Sunday, April 14, 2024

House in Marsh Road, The (1960)

... aka: Invisible Creature
... aka: La casa vengadora (The Avenging House)
... aka: O Fantasma da Mansão (The Ghost of the Mansion)

Directed by:
Montgomery Tully

There are actual writers and then there are eternally aspiring writers. The former tend to actually write things. It doesn't matter what they're writing, if they ever complete whatever it is they're writing, whether or not anyone actually reads whatever it is they're writing, or if they even feel the need to share whatever it is they're writing in the first place. They are simply compelled to write. Whatever. Whenever. It's sort of a compulsion. As for the terminal aspirants, they stay in a perpetual planning stage. No, not today, tomorrow and, if not tomorrow, then next week, or next year. One day. Some day. When they've got the time, or the energy, or the inspiration, or the support. These poor, misunderstood souls have all of this talent and all of these brilliant ideas swimming inside of their heads, yet can never seem to put pen to paper or finger to keyboard to prove it. Really, the bottom line is that some people do while others do not, and probably don't ever even actually plan on it regardless of what they claim.

Having dreams is a great thing, but sometimes real life responsibilities prevent us from fully achieving those, or make us only be able to work toward them incrementally, hoping the clock doesn't run out before it happens. I totally get it. But the thing with otherwise unemployed aspiring whatever's in a lengthy state of neutrality is that someone in their immediate orbit is going to have those beleaguered career ambitions hoisted upon their shoulders. Planning on writing the next big story or novel or script doesn't pay the bills, after all. Someone else is going to need to literally buy that person time, whether it be a friend, family member or lover / spouse. It's a long standing joke in Hollywood that every other person you meet is an aspiring screenwriter yet none of these "next big things" can seem to produce a single completed script when pressed. Makes one wonder if most of these permanently idle aspiring artists aren't really just run of the mill scammers feigning interest in the arts as a means to be lazy and take advantage of others.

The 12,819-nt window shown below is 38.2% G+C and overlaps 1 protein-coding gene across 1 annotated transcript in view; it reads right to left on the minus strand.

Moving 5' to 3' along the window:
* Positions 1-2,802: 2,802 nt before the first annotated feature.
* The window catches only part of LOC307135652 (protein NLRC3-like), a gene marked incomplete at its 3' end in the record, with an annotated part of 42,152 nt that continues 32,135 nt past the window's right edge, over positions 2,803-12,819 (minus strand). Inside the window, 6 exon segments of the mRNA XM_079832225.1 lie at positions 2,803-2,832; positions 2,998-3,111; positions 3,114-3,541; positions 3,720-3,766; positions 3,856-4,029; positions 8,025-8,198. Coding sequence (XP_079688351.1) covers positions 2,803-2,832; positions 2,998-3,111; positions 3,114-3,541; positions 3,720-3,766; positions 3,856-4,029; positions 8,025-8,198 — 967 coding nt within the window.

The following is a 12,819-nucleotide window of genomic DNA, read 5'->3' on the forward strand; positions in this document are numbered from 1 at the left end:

You may be wondering what any of the above has to do with an old, creaky British horror film, but it's simple: The person I've just described above is the epitome of the would-be writer at the center of this particular film. David Linton (Tony Wright) is planning on writing a novel. And it's gonna be a great one, he swears! Meanwhile his bitter and understandably fed-up wife, Jean (Patricia Dainton), is the one who's had to continually pick up odd jobs (her current one is a part time gig at a dress shop) and put food on the table as David discusses and discusses some more what his big plans are. But he promises, just six more months of peace and quiet and he'll finally have his long-overdue masterpiece. David uses the standard "If only you'd believe in me..." guilt trip gaslighting routine to make his wife feel like she's the bad guy in this scenario for expecting anything out of him. In actuality, she's been patient and very supportive. Too supportive, in fact.

As the couple wait for David to actually do something, they've had to essentially live as squatters, going from hotel to hotel, never paying for it and then just running off to the next place whenever the bill finally arrives. Oh yeah, and David also happens to be a big drunk of top of all that. What little money he does bring in is spent entirely on booze.